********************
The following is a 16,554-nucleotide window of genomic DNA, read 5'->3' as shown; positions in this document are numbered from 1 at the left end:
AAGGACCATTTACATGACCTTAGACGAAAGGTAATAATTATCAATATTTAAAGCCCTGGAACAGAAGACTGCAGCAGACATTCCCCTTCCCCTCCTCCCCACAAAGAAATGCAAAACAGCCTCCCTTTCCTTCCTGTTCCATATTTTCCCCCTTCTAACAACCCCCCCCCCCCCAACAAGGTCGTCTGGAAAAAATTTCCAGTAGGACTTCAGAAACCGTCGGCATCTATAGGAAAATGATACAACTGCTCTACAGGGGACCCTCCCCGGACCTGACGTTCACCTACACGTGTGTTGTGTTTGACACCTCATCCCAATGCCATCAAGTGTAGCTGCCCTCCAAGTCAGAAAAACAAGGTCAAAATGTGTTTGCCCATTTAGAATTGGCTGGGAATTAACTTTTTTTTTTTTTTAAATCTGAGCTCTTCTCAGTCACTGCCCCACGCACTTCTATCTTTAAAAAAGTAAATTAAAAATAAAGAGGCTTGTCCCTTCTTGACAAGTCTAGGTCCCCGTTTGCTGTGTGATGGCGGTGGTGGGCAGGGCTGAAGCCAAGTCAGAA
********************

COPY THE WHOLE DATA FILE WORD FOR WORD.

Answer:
The following is a 16,554-nucleotide window of genomic DNA, read 5'->3' as shown; positions in this document are numbered from 1 at the left end:
AAGGACCATTTACATGACCTTAGACGAAAGGTAATAATTATCAATATTTAAAGCCCTGGAACAGAAGACTGCAGCAGACATTCCCCTTCCCCTCCTCCCCACAAAGAAATGCAAAACAGCCTCCCTTTCCTTCCTGTTCCATATTTTCCCCCTTCTAACAACCCCCCCCCCCCCAACAAGGTCGTCTGGAAAAAATTTCCAGTAGGACTTCAGAAACCGTCGGCATCTATAGGAAAATGATACAACTGCTCTACAGGGGACCCTCCCCGGACCTGACGTTCACCTACACGTGTGTTGTGTTTGACACCTCATCCCAATGCCATCAAGTGTAGCTGCCCTCCAAGTCAGAAAAACAAGGTCAAAATGTGTTTGCCCATTTAGAATTGGCTGGGAATTAACTTTTTTTTTTTTTTAAATCTGAGCTCTTCTCAGTCACTGCCCCACGCACTTCTATCTTTAAAAAAGTAAATTAAAAATAAAGAGGCTTGTCCCTTCTTGACAAGTCTAGGTCCCCGTTTGCTGTGTGATGGCGGTGGTGGGCAGGGCTGAAGCCAAGTCAGAA